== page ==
Saturday, November 19, 2011

On Being the Oldest

Several days ago, a friend's blog posed this question--Who is your oldest living relative?  I hadn't really given this much thought before, but upon reflection, I realized that I am the oldest living relative.  For awhile this was a depressing thought--reinforcing my mortality, that my days are numbered, but also realizing that I had no one more experienced to learn life's lessons from.  My mom was always such an inspiration, as was my dad, but they are gone.  I was sad.

Upon further reflection, I realized that maybe being the oldest wasn't so bad.  Growing up I relished being the oldest child.  I was the first to get to try things.   My folks let me do tasks before any of the siblings. I figured that I was so much wiser than all those little brothers and sisters.  So being oldest had its advantages.
Great grand-daughter
Now, being the oldest I have to learn from those younger.  That is challenging.  I have to examine the way they do things and compare it with how I do it.  Often, I find that the old ways are not necessarily the best.  I have to keep thinking young in order to be able to relate to all these youngsters, and in the process I am beginning to think that surely, the calendar is wrong; and I am not that old.
Being the oldest also carries a big responsibility.  I must be an example of how to endure life's trials.  I must show that maturity is a rewarding experience.  And I must be a guide for those who are traveling along life's bumpy road, a road that I have already traveled.

Today I am thankful for change

is the
Law of life
and those
who look only
to the past
or present
are certain
to miss
the future.

I made this collage several years ago and it hangs in my entrance hallway, but the message is as true today as it was back then.  This is a lesson I need to remember.


  1. Beautiful. Thanks for sharing. You have a great day.

  2. Being the oldest also means your the most mellowest too - which is a great thing - we don't have to be so uptight! Right. sandie

  3. Hi, Marti!
    I bet every "middle" child like me is going to suggest the oldest in the family read your post today!!!!! I like your advice to change our way of doing things. Love that collage. Thank you for your comment and visit!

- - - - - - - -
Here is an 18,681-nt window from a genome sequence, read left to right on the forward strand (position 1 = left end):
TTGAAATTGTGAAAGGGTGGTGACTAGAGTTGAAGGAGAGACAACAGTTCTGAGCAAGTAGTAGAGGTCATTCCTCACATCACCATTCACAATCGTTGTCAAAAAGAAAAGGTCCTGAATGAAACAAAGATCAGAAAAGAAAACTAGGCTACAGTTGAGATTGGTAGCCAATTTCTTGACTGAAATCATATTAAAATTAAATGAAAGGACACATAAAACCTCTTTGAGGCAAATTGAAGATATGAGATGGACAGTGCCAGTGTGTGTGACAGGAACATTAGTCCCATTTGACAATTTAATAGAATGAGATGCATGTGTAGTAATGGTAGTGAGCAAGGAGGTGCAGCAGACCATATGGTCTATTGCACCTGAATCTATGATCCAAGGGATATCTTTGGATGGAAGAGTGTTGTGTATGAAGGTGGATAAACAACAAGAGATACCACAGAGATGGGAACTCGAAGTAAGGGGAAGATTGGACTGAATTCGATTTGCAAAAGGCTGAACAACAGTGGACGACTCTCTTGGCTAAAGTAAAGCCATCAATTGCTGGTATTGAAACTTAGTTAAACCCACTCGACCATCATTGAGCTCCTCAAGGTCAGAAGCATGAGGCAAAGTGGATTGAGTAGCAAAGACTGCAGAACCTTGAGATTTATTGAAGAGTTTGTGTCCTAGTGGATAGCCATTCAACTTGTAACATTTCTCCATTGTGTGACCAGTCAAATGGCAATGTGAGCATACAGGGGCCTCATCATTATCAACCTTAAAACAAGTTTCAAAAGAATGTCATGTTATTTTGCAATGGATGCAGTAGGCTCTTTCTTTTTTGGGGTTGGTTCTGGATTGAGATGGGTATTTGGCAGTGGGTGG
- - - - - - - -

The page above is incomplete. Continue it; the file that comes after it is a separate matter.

Bless you,

  4. You've become very wise in your new role. Very interesting thoughts you've shared.

  5. What a heartfelt, beautiful post (and blog design!). At this point, I do not know who my oldest living relative is. If we're talking direct line, that would have to be my daddy. All of my grandparents are gone now, with the last one dying March 2010.

    This shifting up a notch on the generation ladder is a bit disconcerting. As you said, it makes us take note of our own mortality.

    Your post is very thought-provoking. I'm so glad that I came to read it! Thank you also for commenting on my Random Thoughts blog blog. Have a wonderful weekend.

  6. What a wonderful way to look at things! Hope you're having a nice weekend!

  7. I'm the youngest in my direct family...but to my grandsons, I'm ancient. I think you should consider yourself not the oldest, but the matriarch. That's a great title to carry on your shoulders. Don't you think?

    As for the collage and's beautiful.

  8. Terrific subject for a post. Right on target for me. Whether you are the oldest, or the only, raised by an Aunt and Uncle, aging captures you attention. We do realize we will not be here as long as we have been. We do learn from the younger, and that is fun, as you say.

    I do not dwell on where I am in age, I work hard not to, it will not change a thing.

    Very nice poem.

    Thank you, for sharing.